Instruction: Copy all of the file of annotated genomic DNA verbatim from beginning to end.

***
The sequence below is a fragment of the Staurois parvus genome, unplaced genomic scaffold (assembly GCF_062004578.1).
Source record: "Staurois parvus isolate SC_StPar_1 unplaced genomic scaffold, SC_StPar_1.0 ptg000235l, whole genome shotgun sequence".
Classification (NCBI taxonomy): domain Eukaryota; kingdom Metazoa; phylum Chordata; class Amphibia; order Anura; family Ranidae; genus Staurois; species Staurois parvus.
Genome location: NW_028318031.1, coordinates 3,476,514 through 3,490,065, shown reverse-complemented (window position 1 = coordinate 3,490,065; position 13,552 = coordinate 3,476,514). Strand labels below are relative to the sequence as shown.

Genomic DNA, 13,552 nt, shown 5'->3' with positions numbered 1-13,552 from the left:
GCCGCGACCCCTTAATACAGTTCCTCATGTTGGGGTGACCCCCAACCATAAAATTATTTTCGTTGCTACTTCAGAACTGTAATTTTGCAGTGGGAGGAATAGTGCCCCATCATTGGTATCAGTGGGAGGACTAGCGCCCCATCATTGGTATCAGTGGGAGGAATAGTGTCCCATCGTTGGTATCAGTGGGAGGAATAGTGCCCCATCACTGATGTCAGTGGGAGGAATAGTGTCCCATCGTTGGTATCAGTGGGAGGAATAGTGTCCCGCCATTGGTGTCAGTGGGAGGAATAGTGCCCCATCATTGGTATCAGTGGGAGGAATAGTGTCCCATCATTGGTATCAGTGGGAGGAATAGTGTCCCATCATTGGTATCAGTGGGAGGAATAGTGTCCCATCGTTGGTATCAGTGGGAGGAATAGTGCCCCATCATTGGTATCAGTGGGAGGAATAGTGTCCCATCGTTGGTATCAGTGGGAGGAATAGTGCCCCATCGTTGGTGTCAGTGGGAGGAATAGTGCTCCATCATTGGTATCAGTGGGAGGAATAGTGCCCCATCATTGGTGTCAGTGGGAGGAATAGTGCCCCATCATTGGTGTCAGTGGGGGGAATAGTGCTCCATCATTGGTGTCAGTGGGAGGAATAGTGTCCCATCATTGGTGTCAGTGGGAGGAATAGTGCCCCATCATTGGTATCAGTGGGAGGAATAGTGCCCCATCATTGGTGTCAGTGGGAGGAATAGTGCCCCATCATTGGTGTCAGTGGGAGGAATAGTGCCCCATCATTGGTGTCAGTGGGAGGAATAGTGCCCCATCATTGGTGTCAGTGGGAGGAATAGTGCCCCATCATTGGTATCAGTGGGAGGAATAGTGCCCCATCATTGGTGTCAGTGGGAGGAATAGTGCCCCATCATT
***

The sequence below is a fragment of the Staurois parvus genome, unplaced genomic scaffold (assembly GCF_062004578.1).
Source record: "Staurois parvus isolate SC_StPar_1 unplaced genomic scaffold, SC_StPar_1.0 ptg000235l, whole genome shotgun sequence".
Classification (NCBI taxonomy): domain Eukaryota; kingdom Metazoa; phylum Chordata; class Amphibia; order Anura; family Ranidae; genus Staurois; species Staurois parvus.
Genome location: NW_028318031.1, coordinates 3,476,514 through 3,490,065, shown reverse-complemented (window position 1 = coordinate 3,490,065; position 13,552 = coordinate 3,476,514). Strand labels below are relative to the sequence as shown.

Genomic DNA, 13,552 nt, shown 5'->3' with positions numbered 1-13,552 from the left:
GCCGCGACCCCTTAATACAGTTCCTCATGTTGGGGTGACCCCCAACCATAAAATTATTTTCGTTGCTACTTCAGAACTGTAATTTTGCAGTGGGAGGAATAGTGCCCCATCATTGGTATCAGTGGGAGGACTAGCGCCCCATCATTGGTATCAGTGGGAGGAATAGTGTCCCATCGTTGGTATCAGTGGGAGGAATAGTGCCCCATCACTGATGTCAGTGGGAGGAATAGTGTCCCATCGTTGGTATCAGTGGGAGGAATAGTGTCCCGCCATTGGTGTCAGTGGGAGGAATAGTGCCCCATCATTGGTATCAGTGGGAGGAATAGTGTCCCATCATTGGTATCAGTGGGAGGAATAGTGTCCCATCATTGGTATCAGTGGGAGGAATAGTGTCCCATCGTTGGTATCAGTGGGAGGAATAGTGCCCCATCATTGGTATCAGTGGGAGGAATAGTGTCCCATCGTTGGTATCAGTGGGAGGAATAGTGCCCCATCGTTGGTGTCAGTGGGAGGAATAGTGCTCCATCATTGGTATCAGTGGGAGGAATAGTGCCCCATCATTGGTGTCAGTGGGAGGAATAGTGCCCCATCATTGGTGTCAGTGGGGGGAATAGTGCTCCATCATTGGTGTCAGTGGGAGGAATAGTGTCCCATCATTGGTGTCAGTGGGAGGAATAGTGCCCCATCATTGGTATCAGTGGGAGGAATAGTGCCCCATCATTGGTGTCAGTGGGAGGAATAGTGCCCCATCATTGGTGTCAGTGGGAGGAATAGTGCCCCATCATTGGTGTCAGTGGGAGGAATAGTGCCCCATCATTGGTGTCAGTGGGAGGAATAGTGCCCCATCATTGGTATCAGTGGGAGGAATAGTGCCCCATCATTGGTGTCAGTGGGAGGAATAGTGCCCCATCATT